(In some rooms, the “Think! Think! Think!” sign is turned upside down to tell us that yes, we need to think, but we need to think differently than we did in the past because our alcoholic thinking led us into a bottleneck.)
i keep saying that coincidence is the language of God and lately the question of my thought patterns keeps coming up.
- i’ve been overly sensitive lately because i can’t turn off my brain when it comes to my problems
- i’ve been thinking about how i can’t wait to get to Step 11 in the 12 Steps where it talks about meditation
- My best recovery friend in the States talked about my “knowledge, IQ and ability to understand (recognize) situations and to give help to others” as a way to manage my overzealous thought patterns
- At our last meeting, my sponsor said that controlling my intelligence is a key to moving forward in my sobriety
To control these rampant thoughts, my sponsor has suggested writing them out as soon as i feel the panic setting in. i do know that keeping busy helps and that going to meetings really really helps, but if anyone else has any tips (other than more exercise, ITSB! lol) on how to keep the dogs of thoughts at bay, i’d love to hear them.
Thanks for being there, y’all.
To begin, here’s a new entry to my GlossAAry. (Yes, it’s pertinent…there’s a madness to my method!)
Where the pink elephants used to live, and what you have left now they’ve gone.
Right next to Cloud Nine, the Pink Cloud is the feeling of relief you feel when you stop pounding your head against the stone wall of inebriation, convinced you will somehow break through.
Not everyone experiences this high in the first year of sobriety, and usually those that do get it say that it lasts only a few months.
In my previous post, where i discussed how the second year of recovery presents some unique challenges, fellow Recovery Artist Mrs D left a comment saying,
Oh, I want to know more about this .. heading as I am into my second year…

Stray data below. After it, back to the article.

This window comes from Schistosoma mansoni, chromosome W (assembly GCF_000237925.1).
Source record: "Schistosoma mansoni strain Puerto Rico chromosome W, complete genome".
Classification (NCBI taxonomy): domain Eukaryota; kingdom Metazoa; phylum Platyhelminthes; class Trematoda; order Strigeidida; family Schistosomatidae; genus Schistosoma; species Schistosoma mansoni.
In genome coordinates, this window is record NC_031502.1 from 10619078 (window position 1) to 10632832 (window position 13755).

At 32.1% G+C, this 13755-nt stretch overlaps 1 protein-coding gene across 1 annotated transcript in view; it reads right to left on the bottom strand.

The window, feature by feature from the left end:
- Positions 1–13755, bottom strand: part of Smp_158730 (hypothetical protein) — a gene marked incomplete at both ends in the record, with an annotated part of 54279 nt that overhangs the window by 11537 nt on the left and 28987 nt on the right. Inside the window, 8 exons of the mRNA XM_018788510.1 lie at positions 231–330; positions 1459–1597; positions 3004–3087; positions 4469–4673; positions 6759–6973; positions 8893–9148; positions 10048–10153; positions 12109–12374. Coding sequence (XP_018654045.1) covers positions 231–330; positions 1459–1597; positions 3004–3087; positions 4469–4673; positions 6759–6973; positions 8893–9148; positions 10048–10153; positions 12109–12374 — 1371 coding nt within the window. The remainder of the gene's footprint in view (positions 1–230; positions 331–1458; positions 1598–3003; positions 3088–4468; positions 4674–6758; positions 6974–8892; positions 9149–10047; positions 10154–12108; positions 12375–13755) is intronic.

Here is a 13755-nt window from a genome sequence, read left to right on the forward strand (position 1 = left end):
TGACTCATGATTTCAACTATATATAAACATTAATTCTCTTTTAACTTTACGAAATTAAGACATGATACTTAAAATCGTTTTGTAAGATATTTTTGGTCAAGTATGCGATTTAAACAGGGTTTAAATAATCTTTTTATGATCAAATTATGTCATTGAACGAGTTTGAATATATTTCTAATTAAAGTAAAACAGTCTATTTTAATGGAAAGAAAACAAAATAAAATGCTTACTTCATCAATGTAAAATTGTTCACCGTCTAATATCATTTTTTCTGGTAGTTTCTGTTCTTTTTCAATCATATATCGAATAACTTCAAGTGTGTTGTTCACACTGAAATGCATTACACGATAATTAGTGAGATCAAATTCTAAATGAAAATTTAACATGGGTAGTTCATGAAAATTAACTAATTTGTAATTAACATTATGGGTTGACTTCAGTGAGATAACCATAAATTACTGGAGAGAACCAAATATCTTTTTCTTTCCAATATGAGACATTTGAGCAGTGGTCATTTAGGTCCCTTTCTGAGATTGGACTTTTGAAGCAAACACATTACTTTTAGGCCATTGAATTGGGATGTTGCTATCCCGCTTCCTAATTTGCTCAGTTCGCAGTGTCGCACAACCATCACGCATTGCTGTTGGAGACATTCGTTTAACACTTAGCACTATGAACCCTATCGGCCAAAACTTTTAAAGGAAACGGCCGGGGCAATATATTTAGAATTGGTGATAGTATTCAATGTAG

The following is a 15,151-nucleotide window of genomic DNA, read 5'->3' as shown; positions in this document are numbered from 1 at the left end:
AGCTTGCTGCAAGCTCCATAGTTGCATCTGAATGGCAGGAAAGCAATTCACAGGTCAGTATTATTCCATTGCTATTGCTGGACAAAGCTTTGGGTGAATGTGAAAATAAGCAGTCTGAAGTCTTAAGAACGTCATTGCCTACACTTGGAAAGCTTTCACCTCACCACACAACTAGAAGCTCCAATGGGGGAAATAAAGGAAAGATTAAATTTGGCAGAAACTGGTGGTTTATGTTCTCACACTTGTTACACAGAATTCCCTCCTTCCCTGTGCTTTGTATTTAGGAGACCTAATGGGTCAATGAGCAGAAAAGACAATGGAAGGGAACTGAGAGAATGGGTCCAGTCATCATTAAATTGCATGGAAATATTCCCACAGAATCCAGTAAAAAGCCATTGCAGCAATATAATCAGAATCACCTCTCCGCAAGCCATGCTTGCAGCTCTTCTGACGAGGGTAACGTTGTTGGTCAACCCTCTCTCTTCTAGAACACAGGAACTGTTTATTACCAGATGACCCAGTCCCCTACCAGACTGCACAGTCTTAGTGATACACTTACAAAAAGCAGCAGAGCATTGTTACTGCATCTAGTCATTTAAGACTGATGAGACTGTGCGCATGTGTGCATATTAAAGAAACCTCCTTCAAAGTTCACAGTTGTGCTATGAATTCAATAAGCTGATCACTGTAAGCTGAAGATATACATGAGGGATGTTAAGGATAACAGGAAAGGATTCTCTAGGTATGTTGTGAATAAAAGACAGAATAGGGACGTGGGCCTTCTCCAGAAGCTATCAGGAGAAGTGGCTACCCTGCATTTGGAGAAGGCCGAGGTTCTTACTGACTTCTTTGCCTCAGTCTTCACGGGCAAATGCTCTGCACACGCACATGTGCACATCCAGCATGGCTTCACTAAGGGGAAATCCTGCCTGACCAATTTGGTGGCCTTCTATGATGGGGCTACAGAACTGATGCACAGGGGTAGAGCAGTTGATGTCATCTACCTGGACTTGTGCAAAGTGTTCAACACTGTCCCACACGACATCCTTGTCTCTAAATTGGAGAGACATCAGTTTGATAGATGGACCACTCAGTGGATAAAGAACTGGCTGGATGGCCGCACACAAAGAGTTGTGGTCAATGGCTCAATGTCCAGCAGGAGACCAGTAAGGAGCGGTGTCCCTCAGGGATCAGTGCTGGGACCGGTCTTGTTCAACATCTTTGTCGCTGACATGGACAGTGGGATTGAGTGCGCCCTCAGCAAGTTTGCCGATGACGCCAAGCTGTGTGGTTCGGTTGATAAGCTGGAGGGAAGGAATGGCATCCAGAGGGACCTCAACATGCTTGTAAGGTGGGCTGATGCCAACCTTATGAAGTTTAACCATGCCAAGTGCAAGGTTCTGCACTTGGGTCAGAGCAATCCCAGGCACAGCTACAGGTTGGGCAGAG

i think in my case, one of the reasons i’m finding it harder to trudge the road of Happy Destiny in Year 2 A.D. (After Drinking) is that i did experience the Pink Cloud. If i remember correctly, it began in my 2nd month of sobriety and lasted about 2 months total. After that, the feelings faded.
Why? Since i was feeling good every day, feeling good became the new norm. If you win the lottery daily, there comes a point when you stop throwing a party over it.
How can we fight this complacency? One of the tools i use is the Gratitude List. Reminding myself of how far i’ve come and the misery i came from is powerful encouragement.
The only other way to really get a taste of the hell i escaped from is to have a taste of the hell i escaped from, and that’s just crazy talk. i’ll take a boring day in Heaven over a rough day in Hell any time.
Just to let y’all know i’ve updated the GlosAAry with a couple new definitions:
Someone with less than one year of sobriety. Because those new to sobriety are often spiritually and psychologically fragile, it is often recommended that newcomers refrain from making any major life changes (for example selling the house, changing careers, getting divorced) in their first year. There is an unwritten rule that other AA members should not become romantically invloved with newcomers because the relationship wouldn’t be balanced and the sobriety of both members would be threatened.
Be nice to every newcomer, they may be your next sponsor.
Part sage, part war vetern, the term “old timer” implies the member has seen it all, including tough love recovery and has some distilled wisdom to impart. While there is no set time limit when a member officially becomes an “old timer”, 25 years sobriety would seem like a minimum.
When I tell people I’ve been sober for nearly 45 years, I see them look at me like it’s a prison sentence. Condemned to 45 years of boredom and niceness. I’m here to tell you, the weird stuff is still out there. When you get drunk it falls in your lap, but when you’re sober, you may have to look for it, but it’s out there. The weirdness is still out there. –Heard in the Rooms